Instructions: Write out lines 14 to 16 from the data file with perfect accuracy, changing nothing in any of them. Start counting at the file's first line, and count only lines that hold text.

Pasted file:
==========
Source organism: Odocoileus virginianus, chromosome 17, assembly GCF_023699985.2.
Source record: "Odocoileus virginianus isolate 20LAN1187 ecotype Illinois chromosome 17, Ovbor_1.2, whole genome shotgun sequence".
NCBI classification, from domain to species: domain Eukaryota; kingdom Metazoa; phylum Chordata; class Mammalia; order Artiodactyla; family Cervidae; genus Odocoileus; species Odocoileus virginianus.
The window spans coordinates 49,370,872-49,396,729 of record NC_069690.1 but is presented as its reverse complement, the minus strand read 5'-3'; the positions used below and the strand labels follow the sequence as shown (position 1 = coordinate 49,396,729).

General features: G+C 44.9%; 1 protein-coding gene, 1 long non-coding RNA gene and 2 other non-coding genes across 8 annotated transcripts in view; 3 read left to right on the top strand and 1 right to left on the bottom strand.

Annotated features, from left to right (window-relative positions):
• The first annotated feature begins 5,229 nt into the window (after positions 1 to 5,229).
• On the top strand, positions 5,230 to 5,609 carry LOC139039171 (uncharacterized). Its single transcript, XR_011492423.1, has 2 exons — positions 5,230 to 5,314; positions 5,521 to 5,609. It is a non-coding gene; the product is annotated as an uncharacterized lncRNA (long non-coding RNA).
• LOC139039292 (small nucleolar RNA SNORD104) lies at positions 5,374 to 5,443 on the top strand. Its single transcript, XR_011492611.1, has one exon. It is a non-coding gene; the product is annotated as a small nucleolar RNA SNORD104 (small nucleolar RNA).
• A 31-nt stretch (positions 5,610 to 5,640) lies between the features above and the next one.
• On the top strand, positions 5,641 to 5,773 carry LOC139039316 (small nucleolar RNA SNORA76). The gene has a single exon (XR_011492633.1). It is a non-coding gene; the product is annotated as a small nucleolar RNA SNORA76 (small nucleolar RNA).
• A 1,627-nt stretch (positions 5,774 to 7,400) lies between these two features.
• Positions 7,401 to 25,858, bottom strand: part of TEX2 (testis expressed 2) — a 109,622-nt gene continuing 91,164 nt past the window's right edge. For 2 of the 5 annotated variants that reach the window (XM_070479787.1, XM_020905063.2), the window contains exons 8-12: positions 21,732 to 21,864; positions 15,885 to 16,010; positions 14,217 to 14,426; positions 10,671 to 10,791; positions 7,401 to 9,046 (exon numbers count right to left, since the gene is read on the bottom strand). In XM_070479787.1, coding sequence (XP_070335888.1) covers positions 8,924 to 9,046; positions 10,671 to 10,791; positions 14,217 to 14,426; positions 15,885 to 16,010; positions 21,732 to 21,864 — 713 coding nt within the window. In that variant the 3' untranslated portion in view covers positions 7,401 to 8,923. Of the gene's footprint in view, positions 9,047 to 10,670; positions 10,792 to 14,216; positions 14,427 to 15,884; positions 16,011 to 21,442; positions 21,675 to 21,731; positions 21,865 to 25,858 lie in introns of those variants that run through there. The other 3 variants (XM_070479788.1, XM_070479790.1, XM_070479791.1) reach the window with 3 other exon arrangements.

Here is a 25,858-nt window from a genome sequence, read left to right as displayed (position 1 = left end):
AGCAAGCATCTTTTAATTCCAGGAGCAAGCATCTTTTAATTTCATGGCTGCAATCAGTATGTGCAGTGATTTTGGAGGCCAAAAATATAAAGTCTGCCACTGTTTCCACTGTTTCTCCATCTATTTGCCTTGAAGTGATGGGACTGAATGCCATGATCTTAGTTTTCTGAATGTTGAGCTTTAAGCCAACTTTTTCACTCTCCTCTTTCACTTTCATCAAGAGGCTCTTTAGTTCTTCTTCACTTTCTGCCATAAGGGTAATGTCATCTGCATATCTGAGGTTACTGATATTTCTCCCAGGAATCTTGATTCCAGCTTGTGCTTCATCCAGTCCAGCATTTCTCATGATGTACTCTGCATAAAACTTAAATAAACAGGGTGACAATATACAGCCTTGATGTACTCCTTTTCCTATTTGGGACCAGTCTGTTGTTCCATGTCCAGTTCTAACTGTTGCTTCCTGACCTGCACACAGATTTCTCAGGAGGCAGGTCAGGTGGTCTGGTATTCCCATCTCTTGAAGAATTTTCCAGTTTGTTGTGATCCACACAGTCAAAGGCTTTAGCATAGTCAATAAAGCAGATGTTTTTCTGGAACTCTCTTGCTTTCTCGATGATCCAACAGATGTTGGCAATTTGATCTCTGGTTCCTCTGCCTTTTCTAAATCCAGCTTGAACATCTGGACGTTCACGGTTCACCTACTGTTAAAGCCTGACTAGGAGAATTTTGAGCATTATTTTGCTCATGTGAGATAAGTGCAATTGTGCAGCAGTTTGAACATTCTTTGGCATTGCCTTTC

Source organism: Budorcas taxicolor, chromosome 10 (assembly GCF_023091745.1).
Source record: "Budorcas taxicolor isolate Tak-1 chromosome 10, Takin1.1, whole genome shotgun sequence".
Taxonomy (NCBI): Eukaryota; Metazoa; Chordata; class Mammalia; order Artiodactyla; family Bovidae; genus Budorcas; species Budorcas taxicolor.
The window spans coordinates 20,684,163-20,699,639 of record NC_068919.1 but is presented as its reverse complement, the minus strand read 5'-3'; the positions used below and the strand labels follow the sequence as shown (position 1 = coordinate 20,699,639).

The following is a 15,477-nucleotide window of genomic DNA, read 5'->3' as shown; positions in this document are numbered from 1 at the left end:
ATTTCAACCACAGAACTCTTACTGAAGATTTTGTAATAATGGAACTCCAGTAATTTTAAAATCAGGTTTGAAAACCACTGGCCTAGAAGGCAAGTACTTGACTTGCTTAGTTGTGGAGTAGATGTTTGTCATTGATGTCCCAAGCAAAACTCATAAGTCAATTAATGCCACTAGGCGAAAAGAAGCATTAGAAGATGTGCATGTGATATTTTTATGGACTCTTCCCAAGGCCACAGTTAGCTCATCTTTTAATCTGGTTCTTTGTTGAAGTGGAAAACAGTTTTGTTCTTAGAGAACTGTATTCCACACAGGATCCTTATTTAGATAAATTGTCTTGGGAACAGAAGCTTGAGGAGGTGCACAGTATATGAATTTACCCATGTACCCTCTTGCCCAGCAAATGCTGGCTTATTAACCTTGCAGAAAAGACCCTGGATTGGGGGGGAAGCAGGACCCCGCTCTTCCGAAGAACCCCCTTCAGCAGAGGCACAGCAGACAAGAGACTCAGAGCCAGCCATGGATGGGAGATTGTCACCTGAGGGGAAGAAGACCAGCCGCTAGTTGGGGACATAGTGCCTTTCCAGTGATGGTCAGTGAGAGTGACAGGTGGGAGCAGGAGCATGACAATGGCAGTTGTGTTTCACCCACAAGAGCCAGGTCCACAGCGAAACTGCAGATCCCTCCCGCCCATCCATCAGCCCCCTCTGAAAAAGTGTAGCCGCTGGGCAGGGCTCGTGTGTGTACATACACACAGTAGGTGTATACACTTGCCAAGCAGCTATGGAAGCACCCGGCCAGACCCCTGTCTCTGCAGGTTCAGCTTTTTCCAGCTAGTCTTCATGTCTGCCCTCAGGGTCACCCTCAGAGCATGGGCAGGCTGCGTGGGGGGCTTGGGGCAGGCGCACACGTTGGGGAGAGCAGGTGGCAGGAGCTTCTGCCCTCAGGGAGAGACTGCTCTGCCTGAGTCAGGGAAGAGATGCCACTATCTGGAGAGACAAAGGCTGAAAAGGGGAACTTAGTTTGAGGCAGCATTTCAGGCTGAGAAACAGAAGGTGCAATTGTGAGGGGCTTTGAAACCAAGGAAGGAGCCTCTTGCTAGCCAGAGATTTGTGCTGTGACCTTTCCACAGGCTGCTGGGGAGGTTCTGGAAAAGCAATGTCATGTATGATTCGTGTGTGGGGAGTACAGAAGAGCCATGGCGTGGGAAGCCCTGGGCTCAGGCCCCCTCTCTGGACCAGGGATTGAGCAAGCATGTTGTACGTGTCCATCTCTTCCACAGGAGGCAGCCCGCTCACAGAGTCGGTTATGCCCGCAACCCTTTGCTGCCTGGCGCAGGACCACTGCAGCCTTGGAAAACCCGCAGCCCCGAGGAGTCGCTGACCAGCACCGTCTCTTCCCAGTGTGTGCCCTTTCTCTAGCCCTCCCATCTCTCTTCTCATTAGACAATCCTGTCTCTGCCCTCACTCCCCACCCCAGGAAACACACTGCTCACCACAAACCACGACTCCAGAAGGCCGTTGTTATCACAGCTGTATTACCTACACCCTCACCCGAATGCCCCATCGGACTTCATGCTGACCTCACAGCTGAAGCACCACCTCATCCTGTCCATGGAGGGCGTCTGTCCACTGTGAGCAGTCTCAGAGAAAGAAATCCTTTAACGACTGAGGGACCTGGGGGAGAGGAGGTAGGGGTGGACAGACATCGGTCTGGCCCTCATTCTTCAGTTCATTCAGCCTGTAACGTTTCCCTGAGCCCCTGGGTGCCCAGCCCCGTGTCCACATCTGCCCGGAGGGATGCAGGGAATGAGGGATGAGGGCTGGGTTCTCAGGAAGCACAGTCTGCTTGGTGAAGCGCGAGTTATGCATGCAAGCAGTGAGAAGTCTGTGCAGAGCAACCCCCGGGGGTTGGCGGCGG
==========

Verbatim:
Here is a 25,858-nt window from a genome sequence, read left to right as displayed (position 1 = left end):
AGCAAGCATCTTTTAATTCCAGGAGCAAGCATCTTTTAATTTCATGGCTGCAATCAGTATGTGCAGTGATTTTGGAGGCCAAAAATATAAAGTCTGCCACTGTTTCCACTGTTTCTCCATCTATTTGCCTTGAAGTGATGGGACTGAATGCCATGATCTTAGTTTTCTGAATGTTGAGCTTTAAGCCAACTTTTTCACTCTCCTCTTTCACTTTCATCAAGAGGCTCTTTAGTTCTTCTTCACTTTCTGCCATAAGGGTAATGTCATCTGCATATCTGAGGTTACTGATATTTCTCCCAGGAATCTTGATTCCAGCTTGTGCTTCATCCAGTCCAGCATTTCTCATGATGTACTCTGCATAAAACTTAAATAAACAGGGTGACAATATACAGCCTTGATGTACTCCTTTTCCTATTTGGGACCAGTCTGTTGTTCCATGTCCAGTTCTAACTGTTGCTTCCTGACCTGCACACAGATTTCTCAGGAGGCAGGTCAGGTGGTCTGGTATTCCCATCTCTTGAAGAATTTTCCAGTTTGTTGTGATCCACACAGTCAAAGGCTTTAGCATAGTCAATAAAGCAGATGTTTTTCTGGAACTCTCTTGCTTTCTCGATGATCCAACAGATGTTGGCAATTTGATCTCTGGTTCCTCTGCCTTTTCTAAATCCAGCTTGAACATCTGGACGTTCACGGTTCACCTACTGTTAAAGCCTGACTAGGAGAATTTTGAGCATTATTTTGCTCATGTGAGATAAGTGCAATTGTGCAGCAGTTTGAACATTCTTTGGCATTGCCTTTC

Source organism: Budorcas taxicolor, chromosome 10 (assembly GCF_023091745.1).